Danecdotes: North Stars seeking mentor families for young athletes
The Breezy Point North Stars' season will not begin for several more weeks, but the team is looking to the community for help.
The North American Tier-3 Hockey League team has a roster composed of young athletes between the ages of 16 and 20, many of whom are not from the area and spend a large portion of the year living in the dorms next to the Breezy Point Arena.
In an effort to engrain the athletes into the community, and to have them socialize with individuals other than their teammates, the organization is looking for mentor families to interact with them.
"It's kind of a home away from home," said Bambi Brown, whose family has mentored several North Stars athletes. "You open your home to one of the boys so if they need anything, they can call you and they can have some connection here. Anytime we have Sunday dinners, we invite them over."
Deb Peterson, volunteer coordinator of the North Stars' mentor family program, said there are some families participating as mentors, but the team could use several more - ideally, one family for every member of the roster.
"Some mentors have done a really nice job," Peterson said. "Some players have come from overseas ... and they can't get home over the holidays. One family, for instance, mentored two players from Sweden, and they became very close. The players stayed with them over the holidays."
Mentor families can invest as much time into being mentors as they would like. Some invite players on excursions to the bowling alley or to play laser tag, but others simply invite the athletes over for dinner or to watch the Vikings.
"Anything you would do with your own family, you can include them so they have someplace to go other than the dorms," Brown said. "(The athletes) love coming over. They like having a place to go, and they like having us come to games and cheer for them on a personal level - not just as a fan."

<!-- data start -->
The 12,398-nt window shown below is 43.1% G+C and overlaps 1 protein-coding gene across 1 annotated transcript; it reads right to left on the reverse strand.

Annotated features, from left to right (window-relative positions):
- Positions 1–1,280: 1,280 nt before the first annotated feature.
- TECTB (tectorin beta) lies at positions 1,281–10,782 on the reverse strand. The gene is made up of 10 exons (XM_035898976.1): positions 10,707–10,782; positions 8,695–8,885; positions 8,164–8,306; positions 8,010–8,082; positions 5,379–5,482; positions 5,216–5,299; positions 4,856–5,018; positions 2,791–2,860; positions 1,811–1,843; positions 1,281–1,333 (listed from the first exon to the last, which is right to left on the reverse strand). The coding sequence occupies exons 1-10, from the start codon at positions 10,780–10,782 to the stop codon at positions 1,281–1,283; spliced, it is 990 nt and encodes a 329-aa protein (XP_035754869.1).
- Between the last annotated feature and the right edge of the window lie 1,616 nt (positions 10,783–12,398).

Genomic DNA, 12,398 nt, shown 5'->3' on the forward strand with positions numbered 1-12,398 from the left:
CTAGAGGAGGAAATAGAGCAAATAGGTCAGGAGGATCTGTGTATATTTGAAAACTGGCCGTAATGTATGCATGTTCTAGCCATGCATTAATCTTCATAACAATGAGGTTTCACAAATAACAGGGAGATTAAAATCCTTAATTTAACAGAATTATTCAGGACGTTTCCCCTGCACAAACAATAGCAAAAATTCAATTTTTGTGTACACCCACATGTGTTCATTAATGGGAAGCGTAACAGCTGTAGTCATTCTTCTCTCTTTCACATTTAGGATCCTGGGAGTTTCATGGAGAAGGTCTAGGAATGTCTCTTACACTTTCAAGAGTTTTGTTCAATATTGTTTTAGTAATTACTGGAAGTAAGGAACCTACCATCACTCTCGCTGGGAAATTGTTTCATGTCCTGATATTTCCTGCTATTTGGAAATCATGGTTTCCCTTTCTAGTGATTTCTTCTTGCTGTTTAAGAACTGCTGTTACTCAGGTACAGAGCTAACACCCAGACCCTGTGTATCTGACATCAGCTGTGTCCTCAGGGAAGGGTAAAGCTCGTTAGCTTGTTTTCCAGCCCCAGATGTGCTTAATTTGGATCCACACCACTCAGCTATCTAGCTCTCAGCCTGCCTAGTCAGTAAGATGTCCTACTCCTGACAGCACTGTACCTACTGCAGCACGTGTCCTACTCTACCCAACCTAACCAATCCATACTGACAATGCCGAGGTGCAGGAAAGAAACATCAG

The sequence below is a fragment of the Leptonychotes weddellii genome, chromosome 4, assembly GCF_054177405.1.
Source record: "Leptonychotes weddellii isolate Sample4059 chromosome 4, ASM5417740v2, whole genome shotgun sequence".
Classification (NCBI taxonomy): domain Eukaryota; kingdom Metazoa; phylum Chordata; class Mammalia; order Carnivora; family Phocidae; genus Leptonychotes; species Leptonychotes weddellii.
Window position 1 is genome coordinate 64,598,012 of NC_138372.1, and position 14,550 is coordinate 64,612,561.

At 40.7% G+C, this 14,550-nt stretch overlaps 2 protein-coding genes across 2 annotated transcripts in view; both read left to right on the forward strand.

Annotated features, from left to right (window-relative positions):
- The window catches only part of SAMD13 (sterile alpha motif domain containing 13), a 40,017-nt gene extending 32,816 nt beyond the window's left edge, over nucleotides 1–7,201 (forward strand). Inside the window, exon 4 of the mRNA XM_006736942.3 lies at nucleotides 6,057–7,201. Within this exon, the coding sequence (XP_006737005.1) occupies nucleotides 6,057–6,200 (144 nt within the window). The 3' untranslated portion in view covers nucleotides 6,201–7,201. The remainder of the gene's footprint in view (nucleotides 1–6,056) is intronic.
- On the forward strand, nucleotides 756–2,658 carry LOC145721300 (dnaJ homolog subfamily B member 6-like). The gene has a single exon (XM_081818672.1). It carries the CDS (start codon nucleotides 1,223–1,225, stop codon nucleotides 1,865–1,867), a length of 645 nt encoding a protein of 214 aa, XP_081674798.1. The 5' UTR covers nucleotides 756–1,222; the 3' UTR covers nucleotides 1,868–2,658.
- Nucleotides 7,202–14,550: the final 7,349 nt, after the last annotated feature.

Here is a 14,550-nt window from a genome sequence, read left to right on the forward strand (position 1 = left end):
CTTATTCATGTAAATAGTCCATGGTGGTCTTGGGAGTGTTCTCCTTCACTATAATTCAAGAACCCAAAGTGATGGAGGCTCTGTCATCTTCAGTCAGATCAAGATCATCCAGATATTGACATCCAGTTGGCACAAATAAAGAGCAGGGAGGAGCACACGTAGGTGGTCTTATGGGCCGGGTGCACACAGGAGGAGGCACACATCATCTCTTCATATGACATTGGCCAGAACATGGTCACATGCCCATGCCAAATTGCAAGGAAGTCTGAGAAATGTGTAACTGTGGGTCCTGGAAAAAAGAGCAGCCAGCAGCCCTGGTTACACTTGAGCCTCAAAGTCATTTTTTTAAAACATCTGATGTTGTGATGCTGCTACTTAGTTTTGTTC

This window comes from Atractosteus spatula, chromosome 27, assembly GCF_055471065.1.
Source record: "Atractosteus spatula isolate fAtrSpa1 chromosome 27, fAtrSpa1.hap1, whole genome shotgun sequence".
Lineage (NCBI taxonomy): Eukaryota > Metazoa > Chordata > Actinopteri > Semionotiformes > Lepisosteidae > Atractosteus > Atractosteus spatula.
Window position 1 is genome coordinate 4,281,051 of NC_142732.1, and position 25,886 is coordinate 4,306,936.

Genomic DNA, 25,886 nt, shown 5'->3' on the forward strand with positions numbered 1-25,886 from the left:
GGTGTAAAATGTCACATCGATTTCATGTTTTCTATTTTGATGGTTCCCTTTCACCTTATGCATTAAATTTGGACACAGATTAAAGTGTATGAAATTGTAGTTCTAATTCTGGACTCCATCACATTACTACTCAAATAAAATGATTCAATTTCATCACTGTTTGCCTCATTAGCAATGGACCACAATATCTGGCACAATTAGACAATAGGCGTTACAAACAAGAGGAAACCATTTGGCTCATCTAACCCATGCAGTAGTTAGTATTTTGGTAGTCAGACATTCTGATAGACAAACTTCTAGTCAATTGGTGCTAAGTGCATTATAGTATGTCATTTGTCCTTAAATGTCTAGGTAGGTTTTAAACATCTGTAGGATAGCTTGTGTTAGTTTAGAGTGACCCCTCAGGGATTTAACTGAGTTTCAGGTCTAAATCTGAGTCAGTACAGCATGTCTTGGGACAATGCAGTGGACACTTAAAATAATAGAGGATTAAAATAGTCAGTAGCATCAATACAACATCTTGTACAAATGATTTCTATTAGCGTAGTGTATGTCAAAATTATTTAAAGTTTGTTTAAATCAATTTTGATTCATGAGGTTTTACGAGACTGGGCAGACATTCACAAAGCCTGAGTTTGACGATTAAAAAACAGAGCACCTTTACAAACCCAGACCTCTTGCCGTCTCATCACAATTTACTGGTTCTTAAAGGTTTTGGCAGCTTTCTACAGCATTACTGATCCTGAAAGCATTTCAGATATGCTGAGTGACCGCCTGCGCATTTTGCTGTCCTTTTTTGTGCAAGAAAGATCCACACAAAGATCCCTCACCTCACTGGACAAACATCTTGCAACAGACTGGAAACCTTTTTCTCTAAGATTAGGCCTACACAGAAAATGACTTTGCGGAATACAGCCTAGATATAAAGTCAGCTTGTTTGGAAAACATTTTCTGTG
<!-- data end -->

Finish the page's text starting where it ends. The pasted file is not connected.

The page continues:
In addition to volunteering her time as a coordinator, Peterson has served as a mentor for several North Stars over the years.
"I think it has been really fun," Peterson said. "You get to know the team - these kids come from all over the place. You develop a real relationship with them ... It's just fun to have these kids over for dinner and get to know them. It is a good experience, and you help support the team in the process."
Moreover, according to Brown, being a mentor can bring a new face into your circle while teaching a valuable lesson.
"It's like having another child and, more importantly, it has shown my own children that you should extend yourself outside of your own family to those in need," Brown said. "My kids call them their 'hockey brothers.' We will see them at the grocery store or after a game, and the boys really take to their mentor families as if my kids were their little brothers ... I just love watching them interact."
Those interested in becoming a member family are encouraged to contact Peterson at 218-232-2434 or by email at email@example.com.
"Give it a try," Brown said. "These boys just need a home-cooked meal now and again. It is not a lot to give of yourself. It's easy and it's fun. You get to go watch games and be a part of the community. It's wonderful for everyone."